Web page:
80th Annual Meeting

WHEREAS, nearly 2,000 high schools are considered ‘dropout factories,’ where 40 percent or more of the freshman class fail to graduate with their fellow students in their senior year; and

WHEREAS, 38 percent of African American students and 33 percent of Latino students attend ‘dropout factories’; and

WHEREAS, these ‘dropout factories’ alone account for 51 percent of the nation’s dropouts; and

WHEREAS, only 27 percent of the nation’s “new graduates” will likely go on to earn a college credential or degree. Specifically, 14 percent will earn a vocational certificate, 9 percent will earn a two-year degree, and only 4 percent will earn a four-year college degree; and

WHEREAS, the lowest-performing schools, across all grade levels, are typically found in the most disadvantaged communities; and

WHEREAS, students in these communities are often forced to attend the lowest-performing schools simply because of their zip code, thereby impacting their prospects for a high quality education; and

WHEREAS, parents of children stuck in failing schools often feel powerless and ill-equipped to give their children a better education; and

WHEREAS, parents often have limited options for improving their child’s education and have few, if any, tools to change a failing school; and

WHEREAS, too many districts continue to turn a blind eye toward some of the worst performing schools that have been underperforming for years, preventing transformative change from taking place;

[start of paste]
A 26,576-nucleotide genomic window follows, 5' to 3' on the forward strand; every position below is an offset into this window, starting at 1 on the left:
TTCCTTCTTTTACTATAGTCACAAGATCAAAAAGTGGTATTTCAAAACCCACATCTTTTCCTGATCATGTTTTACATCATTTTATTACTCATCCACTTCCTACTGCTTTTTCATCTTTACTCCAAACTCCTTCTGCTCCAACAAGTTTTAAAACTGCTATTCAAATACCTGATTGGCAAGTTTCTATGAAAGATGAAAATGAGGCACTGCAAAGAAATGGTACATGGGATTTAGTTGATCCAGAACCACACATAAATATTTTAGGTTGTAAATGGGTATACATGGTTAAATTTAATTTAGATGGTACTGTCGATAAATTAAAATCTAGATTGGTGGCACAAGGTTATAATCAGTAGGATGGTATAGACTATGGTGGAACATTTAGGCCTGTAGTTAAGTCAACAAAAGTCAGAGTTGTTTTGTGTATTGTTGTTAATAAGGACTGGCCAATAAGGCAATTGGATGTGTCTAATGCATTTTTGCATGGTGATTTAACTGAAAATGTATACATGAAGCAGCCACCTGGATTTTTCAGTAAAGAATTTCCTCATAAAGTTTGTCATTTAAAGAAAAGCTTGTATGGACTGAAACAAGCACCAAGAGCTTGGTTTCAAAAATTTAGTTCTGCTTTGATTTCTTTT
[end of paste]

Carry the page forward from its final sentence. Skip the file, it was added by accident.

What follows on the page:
NOW, THEREFORE, BE IT RESOLVED, that The U.S. Conference of Mayors supports empowering parents with information and tools to make the best decisions for their children and to ensure that no child is trapped in a failing school; and

THEREFORE, BE IT FURTHER RESOLVED, that The U.S. Conference of Mayors supports the creation of ‘parent trigger’ policy initiatives that include:

  • Empowering parents with information about their child’s school’s performance so they can make informed decisions about their educational options.

  • Empowering a majority of parents whose children attend one of the state’s persistently lowest-achieving schools to sign a petition to turnaround that school.

  • Allowing parents to choose from one of at least four intervention options to improve their child’s school: turnaround, restart, school closure, or transformation.

  • Establishing clear guidelines for the petition process and format, and ensuring parents’ privacy and protection from harassment and intimidation from those opposed to the petition.

  • Requiring districts to implement the parent-selected intervention option within a specified time period.

  • Enabling parents to appeal to state officials if the local district fails to act.